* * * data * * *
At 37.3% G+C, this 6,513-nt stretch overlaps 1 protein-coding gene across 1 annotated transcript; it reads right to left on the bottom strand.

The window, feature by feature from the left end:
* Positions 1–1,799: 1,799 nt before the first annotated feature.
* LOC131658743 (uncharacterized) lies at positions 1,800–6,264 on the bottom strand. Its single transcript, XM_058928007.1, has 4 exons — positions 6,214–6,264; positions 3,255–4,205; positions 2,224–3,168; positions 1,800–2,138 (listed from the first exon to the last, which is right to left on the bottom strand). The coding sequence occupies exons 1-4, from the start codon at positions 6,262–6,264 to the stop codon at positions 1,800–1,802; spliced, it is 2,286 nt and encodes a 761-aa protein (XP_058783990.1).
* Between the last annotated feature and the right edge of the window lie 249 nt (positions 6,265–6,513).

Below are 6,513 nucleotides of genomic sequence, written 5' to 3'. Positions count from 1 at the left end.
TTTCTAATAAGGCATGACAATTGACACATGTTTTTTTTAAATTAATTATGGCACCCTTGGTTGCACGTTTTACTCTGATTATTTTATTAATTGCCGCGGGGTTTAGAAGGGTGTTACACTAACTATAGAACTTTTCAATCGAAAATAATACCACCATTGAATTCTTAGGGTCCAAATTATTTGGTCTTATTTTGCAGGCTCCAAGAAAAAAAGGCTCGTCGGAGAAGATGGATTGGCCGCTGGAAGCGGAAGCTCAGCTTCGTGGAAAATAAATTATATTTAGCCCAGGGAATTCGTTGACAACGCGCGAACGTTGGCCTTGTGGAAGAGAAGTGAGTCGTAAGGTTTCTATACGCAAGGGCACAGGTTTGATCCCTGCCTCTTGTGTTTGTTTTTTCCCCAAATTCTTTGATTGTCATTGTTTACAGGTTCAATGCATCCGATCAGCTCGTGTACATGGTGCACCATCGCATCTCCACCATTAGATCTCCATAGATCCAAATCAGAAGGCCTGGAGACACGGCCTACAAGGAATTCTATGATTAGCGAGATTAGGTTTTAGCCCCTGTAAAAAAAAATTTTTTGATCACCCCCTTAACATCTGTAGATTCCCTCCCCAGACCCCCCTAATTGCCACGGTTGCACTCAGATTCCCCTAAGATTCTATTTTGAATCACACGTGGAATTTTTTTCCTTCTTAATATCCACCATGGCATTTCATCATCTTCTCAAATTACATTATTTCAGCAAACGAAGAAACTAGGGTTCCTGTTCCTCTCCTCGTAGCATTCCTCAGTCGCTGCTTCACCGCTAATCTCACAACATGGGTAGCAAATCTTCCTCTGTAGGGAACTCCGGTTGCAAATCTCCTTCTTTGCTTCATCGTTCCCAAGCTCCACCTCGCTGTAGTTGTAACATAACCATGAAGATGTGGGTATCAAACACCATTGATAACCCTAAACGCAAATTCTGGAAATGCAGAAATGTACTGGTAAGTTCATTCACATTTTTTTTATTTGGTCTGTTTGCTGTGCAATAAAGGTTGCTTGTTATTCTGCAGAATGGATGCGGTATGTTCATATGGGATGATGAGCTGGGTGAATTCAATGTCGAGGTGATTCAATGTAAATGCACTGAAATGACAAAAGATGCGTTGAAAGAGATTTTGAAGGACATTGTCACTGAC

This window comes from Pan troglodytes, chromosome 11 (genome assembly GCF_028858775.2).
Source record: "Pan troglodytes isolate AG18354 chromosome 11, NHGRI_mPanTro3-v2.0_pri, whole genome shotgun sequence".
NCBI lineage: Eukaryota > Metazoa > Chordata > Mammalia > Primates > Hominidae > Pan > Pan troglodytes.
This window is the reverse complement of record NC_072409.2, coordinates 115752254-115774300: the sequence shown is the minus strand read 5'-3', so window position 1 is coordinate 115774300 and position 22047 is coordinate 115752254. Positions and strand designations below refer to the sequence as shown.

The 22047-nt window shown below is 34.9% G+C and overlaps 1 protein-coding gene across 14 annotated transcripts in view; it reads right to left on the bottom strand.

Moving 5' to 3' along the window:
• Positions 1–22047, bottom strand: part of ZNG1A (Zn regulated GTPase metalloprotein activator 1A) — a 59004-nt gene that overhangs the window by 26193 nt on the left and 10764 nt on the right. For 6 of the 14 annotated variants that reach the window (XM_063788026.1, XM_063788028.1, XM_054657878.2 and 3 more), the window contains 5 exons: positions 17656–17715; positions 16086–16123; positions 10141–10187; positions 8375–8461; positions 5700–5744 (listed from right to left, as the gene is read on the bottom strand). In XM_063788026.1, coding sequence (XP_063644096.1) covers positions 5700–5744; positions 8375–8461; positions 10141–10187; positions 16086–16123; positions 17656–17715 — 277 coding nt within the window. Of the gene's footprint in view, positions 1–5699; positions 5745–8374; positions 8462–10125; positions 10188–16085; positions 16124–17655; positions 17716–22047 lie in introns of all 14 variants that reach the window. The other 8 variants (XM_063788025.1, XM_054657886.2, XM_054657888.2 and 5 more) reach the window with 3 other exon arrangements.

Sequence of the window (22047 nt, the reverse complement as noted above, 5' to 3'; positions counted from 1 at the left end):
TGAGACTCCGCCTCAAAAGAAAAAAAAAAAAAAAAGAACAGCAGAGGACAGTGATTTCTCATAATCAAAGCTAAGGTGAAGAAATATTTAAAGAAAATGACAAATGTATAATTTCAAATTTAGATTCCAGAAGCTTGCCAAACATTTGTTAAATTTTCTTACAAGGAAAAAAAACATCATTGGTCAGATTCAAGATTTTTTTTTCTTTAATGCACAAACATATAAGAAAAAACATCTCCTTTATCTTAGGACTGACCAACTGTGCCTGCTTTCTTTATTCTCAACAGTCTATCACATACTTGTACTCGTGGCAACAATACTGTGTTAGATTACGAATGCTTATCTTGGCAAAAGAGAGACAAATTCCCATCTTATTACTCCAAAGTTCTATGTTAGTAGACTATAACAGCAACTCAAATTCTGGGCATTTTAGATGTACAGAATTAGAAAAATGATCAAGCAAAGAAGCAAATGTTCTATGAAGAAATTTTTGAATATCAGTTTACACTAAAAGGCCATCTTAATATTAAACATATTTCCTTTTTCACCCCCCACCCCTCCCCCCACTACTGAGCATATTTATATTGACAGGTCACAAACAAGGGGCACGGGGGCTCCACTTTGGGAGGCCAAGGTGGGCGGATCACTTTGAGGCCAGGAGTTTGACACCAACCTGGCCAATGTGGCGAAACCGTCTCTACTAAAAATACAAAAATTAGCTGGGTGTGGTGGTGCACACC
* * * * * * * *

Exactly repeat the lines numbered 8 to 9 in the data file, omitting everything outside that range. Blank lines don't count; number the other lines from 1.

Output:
This window comes from Pan troglodytes, chromosome 11 (genome assembly GCF_028858775.2).
Source record: "Pan troglodytes isolate AG18354 chromosome 11, NHGRI_mPanTro3-v2.0_pri, whole genome shotgun sequence".